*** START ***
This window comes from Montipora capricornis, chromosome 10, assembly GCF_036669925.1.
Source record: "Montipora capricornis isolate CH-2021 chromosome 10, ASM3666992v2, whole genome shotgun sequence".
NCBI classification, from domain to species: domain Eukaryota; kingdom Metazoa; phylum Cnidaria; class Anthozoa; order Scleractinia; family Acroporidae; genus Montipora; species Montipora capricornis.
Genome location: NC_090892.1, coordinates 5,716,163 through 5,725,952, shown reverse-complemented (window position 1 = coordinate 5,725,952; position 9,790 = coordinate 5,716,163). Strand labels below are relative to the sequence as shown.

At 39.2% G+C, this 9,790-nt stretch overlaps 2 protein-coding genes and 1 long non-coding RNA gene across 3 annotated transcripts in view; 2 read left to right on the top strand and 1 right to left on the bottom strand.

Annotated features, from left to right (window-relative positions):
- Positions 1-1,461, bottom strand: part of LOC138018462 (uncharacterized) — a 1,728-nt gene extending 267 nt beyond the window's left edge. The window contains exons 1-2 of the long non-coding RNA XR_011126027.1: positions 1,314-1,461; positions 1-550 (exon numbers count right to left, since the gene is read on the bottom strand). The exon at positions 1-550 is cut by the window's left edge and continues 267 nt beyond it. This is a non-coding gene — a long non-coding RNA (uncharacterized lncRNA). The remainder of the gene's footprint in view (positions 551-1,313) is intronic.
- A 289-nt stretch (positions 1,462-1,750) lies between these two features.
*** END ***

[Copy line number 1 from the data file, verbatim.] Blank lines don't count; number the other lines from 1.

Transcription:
This window comes from Montipora capricornis, chromosome 10, assembly GCF_036669925.1.